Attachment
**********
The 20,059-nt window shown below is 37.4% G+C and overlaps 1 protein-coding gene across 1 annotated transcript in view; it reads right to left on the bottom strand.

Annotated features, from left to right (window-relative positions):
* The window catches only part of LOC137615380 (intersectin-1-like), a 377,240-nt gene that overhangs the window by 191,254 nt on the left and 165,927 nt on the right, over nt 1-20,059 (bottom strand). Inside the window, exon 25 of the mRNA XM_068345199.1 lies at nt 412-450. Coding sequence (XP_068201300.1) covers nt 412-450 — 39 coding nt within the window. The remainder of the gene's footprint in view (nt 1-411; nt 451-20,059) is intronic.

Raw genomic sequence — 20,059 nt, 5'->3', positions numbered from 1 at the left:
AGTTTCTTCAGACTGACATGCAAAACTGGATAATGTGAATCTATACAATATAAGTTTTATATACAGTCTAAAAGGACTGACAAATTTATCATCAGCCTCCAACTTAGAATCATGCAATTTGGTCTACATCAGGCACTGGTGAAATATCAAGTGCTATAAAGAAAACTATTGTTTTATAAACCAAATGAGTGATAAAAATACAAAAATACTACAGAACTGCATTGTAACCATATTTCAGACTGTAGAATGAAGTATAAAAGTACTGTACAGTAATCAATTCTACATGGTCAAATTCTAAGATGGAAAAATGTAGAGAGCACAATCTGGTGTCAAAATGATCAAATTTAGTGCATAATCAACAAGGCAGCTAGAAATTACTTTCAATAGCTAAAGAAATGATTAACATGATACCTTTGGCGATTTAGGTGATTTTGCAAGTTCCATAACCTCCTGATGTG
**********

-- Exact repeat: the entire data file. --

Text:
The 20,059-nt window shown below is 37.4% G+C and overlaps 1 protein-coding gene across 1 annotated transcript in view; it reads right to left on the bottom strand.

Annotated features, from left to right (window-relative positions):
* The window catches only part of LOC137615380 (intersectin-1-like), a 377,240-nt gene that overhangs the window by 191,254 nt on the left and 165,927 nt on the right, over nt 1-20,059 (bottom strand). Inside the window, exon 25 of the mRNA XM_068345199.1 lies at nt 412-450. Coding sequence (XP_068201300.1) covers nt 412-450 — 39 coding nt within the window. The remainder of the gene's footprint in view (nt 1-411; nt 451-20,059) is intronic.

Raw genomic sequence — 20,059 nt, 5'->3', positions numbered from 1 at the left:
AGTTTCTTCAGACTGACATGCAAAACTGGATAATGTGAATCTATACAATATAAGTTTTATATACAGTCTAAAAGGACTGACAAATTTATCATCAGCCTCCAACTTAGAATCATGCAATTTGGTCTACATCAGGCACTGGTGAAATATCAAGTGCTATAAAGAAAACTATTGTTTTATAAACCAAATGAGTGATAAAAATACAAAAATACTACAGAACTGCATTGTAACCATATTTCAGACTGTAGAATGAAGTATAAAAGTACTGTACAGTAATCAATTCTACATGGTCAAATTCTAAGATGGAAAAATGTAGAGAGCACAATCTGGTGTCAAAATGATCAAATTTAGTGCATAATCAACAAGGCAGCTAGAAATTACTTTCAATAGCTAAAGAAATGATTAACATGATACCTTTGGCGATTTAGGTGATTTTGCAAGTTCCATAACCTCCTGATGTG